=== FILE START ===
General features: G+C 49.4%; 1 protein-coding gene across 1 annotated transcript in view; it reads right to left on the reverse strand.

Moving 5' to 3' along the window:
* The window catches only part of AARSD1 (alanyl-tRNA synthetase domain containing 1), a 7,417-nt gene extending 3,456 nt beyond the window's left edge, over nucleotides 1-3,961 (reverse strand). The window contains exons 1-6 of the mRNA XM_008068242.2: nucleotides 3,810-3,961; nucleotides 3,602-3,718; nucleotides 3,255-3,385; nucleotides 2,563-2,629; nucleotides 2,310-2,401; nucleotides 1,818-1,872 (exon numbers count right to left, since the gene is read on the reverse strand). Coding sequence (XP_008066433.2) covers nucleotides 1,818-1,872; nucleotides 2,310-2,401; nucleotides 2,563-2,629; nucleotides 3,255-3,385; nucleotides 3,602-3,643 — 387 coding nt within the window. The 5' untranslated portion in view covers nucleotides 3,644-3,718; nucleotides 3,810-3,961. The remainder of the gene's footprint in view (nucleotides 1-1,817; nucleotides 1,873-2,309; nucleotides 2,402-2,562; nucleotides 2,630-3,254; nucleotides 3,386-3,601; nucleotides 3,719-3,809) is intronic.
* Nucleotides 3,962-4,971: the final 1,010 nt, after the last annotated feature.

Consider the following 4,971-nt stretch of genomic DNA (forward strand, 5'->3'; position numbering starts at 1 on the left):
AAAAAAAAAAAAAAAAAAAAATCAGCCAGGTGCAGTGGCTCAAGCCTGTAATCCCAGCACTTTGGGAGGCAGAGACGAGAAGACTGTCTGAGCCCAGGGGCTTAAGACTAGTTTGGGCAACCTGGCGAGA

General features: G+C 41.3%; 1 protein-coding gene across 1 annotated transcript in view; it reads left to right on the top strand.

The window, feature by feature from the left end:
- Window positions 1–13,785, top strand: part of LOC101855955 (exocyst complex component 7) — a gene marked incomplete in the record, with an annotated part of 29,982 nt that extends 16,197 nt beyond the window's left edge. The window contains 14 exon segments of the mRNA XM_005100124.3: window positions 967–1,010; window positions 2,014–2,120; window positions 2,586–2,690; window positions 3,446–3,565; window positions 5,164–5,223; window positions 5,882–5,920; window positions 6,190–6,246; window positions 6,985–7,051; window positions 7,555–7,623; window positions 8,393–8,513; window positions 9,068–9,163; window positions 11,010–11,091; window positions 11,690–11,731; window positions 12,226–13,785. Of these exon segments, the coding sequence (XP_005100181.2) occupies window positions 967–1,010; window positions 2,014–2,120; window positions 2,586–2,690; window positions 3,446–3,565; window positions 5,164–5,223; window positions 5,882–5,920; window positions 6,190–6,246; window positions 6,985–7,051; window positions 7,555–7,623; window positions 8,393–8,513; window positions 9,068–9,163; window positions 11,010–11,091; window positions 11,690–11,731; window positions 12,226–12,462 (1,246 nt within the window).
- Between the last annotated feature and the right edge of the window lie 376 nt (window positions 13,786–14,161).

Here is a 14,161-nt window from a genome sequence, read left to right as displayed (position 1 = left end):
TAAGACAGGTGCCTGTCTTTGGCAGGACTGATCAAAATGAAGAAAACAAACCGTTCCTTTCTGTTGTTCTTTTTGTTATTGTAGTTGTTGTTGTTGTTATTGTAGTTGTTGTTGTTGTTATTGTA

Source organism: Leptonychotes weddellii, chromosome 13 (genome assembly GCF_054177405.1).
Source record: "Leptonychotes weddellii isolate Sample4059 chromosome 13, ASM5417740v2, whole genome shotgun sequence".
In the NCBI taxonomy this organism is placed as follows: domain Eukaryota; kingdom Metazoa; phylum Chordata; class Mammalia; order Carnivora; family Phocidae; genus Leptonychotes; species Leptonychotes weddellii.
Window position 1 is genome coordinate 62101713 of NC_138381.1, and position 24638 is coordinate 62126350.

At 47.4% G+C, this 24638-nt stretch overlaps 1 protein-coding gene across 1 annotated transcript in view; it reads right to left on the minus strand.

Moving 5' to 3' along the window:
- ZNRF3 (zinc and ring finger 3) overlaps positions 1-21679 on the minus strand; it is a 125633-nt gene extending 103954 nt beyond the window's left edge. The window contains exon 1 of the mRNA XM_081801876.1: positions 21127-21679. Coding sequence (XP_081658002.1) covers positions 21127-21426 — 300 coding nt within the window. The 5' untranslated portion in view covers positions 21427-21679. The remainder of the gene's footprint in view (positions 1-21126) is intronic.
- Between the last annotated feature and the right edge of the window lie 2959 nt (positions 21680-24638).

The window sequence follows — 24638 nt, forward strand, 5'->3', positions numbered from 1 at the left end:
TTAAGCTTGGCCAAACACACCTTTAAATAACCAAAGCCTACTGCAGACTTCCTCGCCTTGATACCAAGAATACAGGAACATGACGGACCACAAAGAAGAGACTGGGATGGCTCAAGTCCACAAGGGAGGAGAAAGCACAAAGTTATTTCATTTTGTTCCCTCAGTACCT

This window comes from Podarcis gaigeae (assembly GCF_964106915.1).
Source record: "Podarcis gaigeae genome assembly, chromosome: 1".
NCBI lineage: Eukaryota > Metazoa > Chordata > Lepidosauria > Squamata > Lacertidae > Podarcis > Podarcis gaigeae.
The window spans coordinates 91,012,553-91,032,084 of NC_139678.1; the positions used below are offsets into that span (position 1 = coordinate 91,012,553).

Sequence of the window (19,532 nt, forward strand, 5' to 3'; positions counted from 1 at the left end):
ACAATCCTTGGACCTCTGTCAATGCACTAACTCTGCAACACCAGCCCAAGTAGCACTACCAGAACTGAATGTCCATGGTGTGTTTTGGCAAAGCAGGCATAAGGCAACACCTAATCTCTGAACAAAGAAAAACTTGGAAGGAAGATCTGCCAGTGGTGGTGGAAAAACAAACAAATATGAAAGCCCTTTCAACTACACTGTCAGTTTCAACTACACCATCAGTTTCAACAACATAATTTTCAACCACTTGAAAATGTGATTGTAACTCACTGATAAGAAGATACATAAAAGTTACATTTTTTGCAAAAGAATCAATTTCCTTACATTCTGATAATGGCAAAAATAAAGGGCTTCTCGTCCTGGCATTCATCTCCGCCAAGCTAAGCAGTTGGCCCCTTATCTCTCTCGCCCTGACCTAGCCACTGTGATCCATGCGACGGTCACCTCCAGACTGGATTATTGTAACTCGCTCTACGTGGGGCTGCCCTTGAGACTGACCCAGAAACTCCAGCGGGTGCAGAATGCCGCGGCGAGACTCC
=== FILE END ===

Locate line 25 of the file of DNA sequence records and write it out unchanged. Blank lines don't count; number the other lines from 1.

NCBI lineage: Eukaryota > Metazoa > Chordata > Lepidosauria > Squamata > Lacertidae > Podarcis > Podarcis gaigeae.